TN:  Well, one of the things I was taught is that transportation, you know.  Once we relocated to our house, which was only a mile away from our sponsor's house.  We rented a house, and of course, through the assistance welfare and any public assistance program, my father he didn't have a driver's license, and so, we were without a vehicle.  If we needed to go somewhere, it was walking.  I remember the house we rented didn't have a washing machine, so every Friday we would carry our bags of laundry all the way up to Route 27 in Edison, and do our laundry there, but you may look at me like, "Ah, you poor thing," but again, you've got to keep in mind that everything was new, a pleasant surprise as I said.  So, I looked forward to going there because you could hang out there, and there was a deli next door.  I remember Mom and Dad gave us some money to buy snacks or whatever, but acclimating to the area, it wasn't challenging because I don't know the hardship of it.  I just know that this is better than what we had, so everything was a plus, but now sitting here, if I were to compare back then, yes, I would say transportation was an issue, but again, back then, it wasn't an issue because someone from my dad's work would always pick him to go to work, and if we needed food, I think the neighbor, they would take Mom and Dad to the store, and finally after my oldest brother got his driver's license in 1976,  At seventeen he was the one that has the car in the family.  So, that issue was resolved, and it wasn't for a couple of years later, it was actually when we found other Vietnamese refugees.  One of the things was Morristown, there is a big Vietnamese congregation there, church, and every once in a while, we'd go there for the major religious holidays and to see other Vietnamese people like us.  "Wow, you know, there's this other people here, not just us."  Another part I said acclimating would be I always had the sense like we are in their world, like we came from Vietnam, and we were almost like alienated, I say.  You know, no one is coming up to you and introducing themselves or something like that; everything was like you kind of took like the back row to everything; we kind of had to learn, we kind of had to watch; whether it be in school or whether it be at the store or something like that, you always felt like you're at the bottom of the totem pole or something to that effect, not to say like it was a bad thing, and it took a while to get acclimated, like five, seven years for me, my experiences, to know how things work and just growing up around people, and we actually had nice neighbors.  I will never forget them.  Acclimated to the weather was one of the big things.  I recall it was around the holidays, again this was Christmas, and like I said, Vietnam Christmas was just having a parade to go to church, you know, the Mother Mary Statue.  Here it's different; it's about presents and everything, about Santa Claus and Christmas trees, so I remember someone knocking on the door.  There's this a young lady, and the basic English that we knew, somehow I elected to go with this lady, this total stranger, and so, they dressed me up in a jacket and off I went, and she took me, again I was maybe in second grade or third grade; my English was still not that good so she takes me to a store which now I know is Menlo Park Mall.  Back then they had a Woolworth, so this was the program through welfare I believe or one of those public assistance programs, where I was to go to the store with fifteen dollar credit, and I would shop for my brothers and sisters, for their presents.  Alright, so, she would help me pick up presents and stuff like that, and I remember also buying my brother a cap gun, buying my sister a doll and everything, and then, the best part was going to the snack bar at Woolworth's; it's not getting more, but the hot chocolate and the marshmallows, which I like because I've done this year after year later.  So, that was like I can't wait for that portion of the whole experience, and after that buy presents, and we got to see a play, and I wasn't the only kid.  There were other kids too and different ethnicities, not just Vietnamese, and I think I was the only Vietnamese kid actually.  Then, I went home and everything, and my brothers and sisters like, "What is all that?   ... Why is it wrapped up with paper?  What did you do?"  and I really can't explain it, because I don't know I just bought you stuff, and they told me not to tell you until Christmas, and you can't open it until then.  They're like, "Who?"  I said, "I don't know.  He just told me."  I'm talking about the young lady, and again, every once in a while someone would knock on the door, and they would give us food, like, you know the food that, the can foods that you bring into the school and stuff like that, they all end up in our house like that, and Thanksgiving, they'd drop of a turkey, and one of those was a Christmas tree, so we put together this tree, and they said you put the presents underneath it, so there it was, and the longest time, I don't remember how long it was, my brother and sister were just so antsy about wondering what it was, and I stuck to my word; I couldn't tell what it was, but then I realized that, "Hey, you know, I didn't buy myself a gift," so I just got gifts for them, so I was like, "Oh, man, come Christmas they're going to open up their gifts, and I'm not going to have anything to open us," so I found some of my toys that was given to me, I wrapped them up pretending like they were my gifts, and that was the big thing about Christmas, and then, the assimilation of the holidays and then, the next biggest thing was the weather, like I said before.  One day it just started snowing.  We didn't know what it was back then.  We'd never seen snow before in our lives.  My mom was yelling something.   ... She said, "Look outside, look outside," and we all came to the window, and sure enough this white stuff was falling down covering the grass and the streets, and we're like, "Oh, my gosh, what is this?"  We think it's like the world coming to an end or something like this totally, if you never saw snow in your life, you'd be like freak out.  So, we're all at the window thinking like, "Is this bad?  What is this?"  So, later on we seen one of our neighbors Mary, (Nikki?) and (Florie?), they're all in the yard playing in the snow, rolling something around; there's a big ball of snow, obviously it's a snowman they're making, didn't know back then, and we're all in the window still, and they're waving us over; they're waving us outside.  I go, "Mom, I think it's okay to go outside."  She's like, "No, no, don't go out there," and they're waving, "Come on out, neighbor," so somehow again, I like to be the guy to go outside, so they dressed me up, and I'll never forget it, just walking out there, I was so cautious even with my steps walking on this white stuff.  I always tell the guys; it's the comparison to like Neil Armstrong walking on the moon; this is one small step for Tan, one giant step for his family.  So, I'm walking real cautiously out there, just like wondering if this thing is going to hurt me, whatever is falling and stuff like that, and sure enough it was cold, and you could do things with it, make snowballs, and I was, you know, pretty happy, enjoying about it, and I'm looking back to everybody in the window; I'm like, "It's okay, you can come out," you know, and that was the acclimation to weather, snow, the experience of snow, and then, that was my memorable experience with that.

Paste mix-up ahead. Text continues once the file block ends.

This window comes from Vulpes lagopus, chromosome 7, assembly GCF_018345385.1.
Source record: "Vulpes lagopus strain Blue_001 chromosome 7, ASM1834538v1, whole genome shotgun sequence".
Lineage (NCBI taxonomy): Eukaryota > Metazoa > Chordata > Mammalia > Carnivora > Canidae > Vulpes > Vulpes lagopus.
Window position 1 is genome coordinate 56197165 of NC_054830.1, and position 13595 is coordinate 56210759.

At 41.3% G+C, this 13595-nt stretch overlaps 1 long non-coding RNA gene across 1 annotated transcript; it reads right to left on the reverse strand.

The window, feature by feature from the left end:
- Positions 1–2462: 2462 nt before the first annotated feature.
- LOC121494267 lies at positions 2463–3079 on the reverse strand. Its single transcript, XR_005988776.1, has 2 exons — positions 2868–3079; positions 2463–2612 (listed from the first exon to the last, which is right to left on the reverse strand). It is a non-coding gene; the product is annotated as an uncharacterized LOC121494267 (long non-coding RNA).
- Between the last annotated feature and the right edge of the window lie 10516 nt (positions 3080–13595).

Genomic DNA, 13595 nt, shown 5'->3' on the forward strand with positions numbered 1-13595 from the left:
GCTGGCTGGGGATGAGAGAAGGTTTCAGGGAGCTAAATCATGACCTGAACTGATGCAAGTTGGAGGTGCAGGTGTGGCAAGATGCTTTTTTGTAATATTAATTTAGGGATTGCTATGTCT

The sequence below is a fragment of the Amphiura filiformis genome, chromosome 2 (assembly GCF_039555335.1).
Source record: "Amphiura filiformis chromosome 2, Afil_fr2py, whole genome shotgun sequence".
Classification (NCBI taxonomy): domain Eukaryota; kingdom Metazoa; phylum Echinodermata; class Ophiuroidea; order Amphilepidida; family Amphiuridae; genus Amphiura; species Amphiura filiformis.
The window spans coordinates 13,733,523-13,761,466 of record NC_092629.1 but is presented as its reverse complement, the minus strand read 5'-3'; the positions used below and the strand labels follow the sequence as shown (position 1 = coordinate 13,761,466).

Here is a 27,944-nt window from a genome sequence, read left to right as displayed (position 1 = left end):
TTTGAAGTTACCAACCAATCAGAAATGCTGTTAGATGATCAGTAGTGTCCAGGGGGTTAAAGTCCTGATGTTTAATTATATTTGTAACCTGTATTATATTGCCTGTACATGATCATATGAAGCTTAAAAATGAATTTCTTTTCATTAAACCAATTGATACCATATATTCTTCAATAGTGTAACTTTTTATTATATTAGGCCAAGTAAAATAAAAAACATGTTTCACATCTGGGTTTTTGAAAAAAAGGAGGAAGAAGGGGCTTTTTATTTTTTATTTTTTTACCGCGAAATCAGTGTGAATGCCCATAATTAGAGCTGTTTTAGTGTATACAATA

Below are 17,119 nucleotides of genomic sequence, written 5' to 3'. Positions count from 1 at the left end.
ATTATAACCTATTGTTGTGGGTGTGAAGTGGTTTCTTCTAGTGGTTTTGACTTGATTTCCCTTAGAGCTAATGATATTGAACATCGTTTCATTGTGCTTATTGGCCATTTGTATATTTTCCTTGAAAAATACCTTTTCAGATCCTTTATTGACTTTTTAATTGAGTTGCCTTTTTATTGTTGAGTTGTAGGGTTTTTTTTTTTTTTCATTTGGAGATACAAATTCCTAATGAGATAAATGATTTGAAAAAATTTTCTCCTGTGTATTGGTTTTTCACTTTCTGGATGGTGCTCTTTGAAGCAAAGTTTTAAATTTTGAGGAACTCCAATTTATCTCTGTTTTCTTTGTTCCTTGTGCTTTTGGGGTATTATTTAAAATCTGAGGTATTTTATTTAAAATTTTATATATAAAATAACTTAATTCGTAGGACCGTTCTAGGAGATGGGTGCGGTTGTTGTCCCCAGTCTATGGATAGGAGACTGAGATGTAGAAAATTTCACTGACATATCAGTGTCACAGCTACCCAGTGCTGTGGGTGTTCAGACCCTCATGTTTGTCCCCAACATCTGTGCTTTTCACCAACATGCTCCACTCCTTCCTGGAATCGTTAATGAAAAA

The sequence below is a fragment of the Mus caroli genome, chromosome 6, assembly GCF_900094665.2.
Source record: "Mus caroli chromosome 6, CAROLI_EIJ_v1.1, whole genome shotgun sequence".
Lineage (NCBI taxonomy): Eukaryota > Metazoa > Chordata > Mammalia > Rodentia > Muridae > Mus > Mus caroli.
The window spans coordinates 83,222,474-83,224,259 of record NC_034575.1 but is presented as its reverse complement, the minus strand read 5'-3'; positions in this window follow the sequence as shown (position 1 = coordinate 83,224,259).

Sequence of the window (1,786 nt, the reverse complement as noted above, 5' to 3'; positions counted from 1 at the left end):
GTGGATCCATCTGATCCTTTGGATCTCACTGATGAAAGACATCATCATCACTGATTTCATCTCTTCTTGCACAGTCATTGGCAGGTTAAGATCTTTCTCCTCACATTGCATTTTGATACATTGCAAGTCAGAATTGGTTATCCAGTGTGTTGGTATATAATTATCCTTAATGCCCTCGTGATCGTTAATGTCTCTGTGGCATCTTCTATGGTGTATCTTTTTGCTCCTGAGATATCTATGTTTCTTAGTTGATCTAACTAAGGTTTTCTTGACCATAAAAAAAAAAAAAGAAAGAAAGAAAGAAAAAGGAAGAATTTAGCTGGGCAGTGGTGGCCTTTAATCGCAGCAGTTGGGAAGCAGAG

NM:  I just want to get the timeline right.  How soon was it after you relocate at Edison that your father got the job at the sanitation department?